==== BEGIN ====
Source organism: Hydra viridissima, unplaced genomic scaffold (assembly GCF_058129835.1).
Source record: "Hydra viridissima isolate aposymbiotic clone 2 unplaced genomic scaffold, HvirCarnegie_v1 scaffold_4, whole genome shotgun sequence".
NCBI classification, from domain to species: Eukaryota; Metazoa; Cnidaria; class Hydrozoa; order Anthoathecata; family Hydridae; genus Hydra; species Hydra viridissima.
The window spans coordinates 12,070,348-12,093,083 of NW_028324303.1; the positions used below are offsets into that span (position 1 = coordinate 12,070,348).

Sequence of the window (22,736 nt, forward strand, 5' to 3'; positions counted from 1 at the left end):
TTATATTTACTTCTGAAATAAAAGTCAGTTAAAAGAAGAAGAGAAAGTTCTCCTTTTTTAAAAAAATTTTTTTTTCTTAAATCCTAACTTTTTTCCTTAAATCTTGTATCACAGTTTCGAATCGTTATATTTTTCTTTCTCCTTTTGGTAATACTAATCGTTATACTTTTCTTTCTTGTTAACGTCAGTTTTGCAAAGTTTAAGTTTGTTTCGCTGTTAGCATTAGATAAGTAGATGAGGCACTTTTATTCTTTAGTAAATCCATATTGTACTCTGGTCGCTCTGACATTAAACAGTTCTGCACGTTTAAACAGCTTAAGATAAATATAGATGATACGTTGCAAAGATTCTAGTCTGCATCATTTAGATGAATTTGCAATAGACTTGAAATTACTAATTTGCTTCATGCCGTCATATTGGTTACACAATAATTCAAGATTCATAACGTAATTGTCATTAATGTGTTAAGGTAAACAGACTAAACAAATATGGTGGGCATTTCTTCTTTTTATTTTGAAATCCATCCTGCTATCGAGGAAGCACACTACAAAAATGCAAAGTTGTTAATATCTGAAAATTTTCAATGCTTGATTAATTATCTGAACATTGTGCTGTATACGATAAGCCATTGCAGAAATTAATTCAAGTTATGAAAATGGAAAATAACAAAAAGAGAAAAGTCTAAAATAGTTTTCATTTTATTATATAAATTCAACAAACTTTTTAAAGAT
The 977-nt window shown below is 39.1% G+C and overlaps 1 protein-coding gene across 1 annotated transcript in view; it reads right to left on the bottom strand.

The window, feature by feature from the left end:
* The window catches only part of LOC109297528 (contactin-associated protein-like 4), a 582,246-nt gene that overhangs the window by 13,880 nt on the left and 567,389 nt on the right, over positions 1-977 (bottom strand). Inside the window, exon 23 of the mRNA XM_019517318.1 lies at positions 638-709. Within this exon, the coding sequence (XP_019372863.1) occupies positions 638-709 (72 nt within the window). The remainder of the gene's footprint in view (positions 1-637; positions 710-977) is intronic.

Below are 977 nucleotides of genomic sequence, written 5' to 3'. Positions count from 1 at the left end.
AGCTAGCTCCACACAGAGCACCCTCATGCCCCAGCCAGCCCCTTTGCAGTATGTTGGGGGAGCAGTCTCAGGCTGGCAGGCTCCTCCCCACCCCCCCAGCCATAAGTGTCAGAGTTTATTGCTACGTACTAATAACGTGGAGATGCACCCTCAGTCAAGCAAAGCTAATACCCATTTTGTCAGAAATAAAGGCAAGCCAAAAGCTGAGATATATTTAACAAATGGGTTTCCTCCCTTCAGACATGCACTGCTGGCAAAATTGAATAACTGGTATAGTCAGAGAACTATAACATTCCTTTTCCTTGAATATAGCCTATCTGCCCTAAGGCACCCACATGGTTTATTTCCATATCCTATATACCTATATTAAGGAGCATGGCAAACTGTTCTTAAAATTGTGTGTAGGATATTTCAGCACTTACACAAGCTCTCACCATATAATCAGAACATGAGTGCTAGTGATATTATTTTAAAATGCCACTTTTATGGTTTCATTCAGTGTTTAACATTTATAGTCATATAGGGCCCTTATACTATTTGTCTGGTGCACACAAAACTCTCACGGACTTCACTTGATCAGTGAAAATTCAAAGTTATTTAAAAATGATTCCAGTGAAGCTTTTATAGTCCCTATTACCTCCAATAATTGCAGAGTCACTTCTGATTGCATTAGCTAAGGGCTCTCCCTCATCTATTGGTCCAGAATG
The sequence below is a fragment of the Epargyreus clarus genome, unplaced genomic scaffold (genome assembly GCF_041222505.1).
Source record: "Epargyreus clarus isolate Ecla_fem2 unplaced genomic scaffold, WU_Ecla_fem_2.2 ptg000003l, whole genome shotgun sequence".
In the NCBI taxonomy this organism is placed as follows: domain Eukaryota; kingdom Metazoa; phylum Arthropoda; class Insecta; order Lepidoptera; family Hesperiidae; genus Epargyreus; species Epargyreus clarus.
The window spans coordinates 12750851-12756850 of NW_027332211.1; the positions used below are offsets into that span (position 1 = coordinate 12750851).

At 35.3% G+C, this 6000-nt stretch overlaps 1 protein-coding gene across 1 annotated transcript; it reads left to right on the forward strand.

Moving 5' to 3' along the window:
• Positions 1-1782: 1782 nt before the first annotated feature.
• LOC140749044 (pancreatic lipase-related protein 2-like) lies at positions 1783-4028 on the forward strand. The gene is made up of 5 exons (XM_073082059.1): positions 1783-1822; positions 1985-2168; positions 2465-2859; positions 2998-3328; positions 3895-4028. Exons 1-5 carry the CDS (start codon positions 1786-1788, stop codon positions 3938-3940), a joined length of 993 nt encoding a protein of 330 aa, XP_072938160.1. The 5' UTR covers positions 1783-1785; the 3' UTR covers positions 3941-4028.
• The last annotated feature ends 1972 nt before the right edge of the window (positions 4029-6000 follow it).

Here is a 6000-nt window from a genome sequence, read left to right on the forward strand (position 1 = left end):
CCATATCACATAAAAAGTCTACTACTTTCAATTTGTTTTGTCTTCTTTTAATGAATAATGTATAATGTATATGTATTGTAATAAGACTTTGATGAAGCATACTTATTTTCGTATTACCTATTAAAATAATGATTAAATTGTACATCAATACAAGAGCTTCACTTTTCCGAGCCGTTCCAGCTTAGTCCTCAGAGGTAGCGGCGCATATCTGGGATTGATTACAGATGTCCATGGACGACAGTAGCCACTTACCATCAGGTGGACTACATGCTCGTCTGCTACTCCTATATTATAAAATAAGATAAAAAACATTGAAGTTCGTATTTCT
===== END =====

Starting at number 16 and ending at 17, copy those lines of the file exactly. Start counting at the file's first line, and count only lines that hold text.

At 35.3% G+C, this 6000-nt stretch overlaps 1 protein-coding gene across 1 annotated transcript; it reads left to right on the forward strand.

Moving 5' to 3' along the window: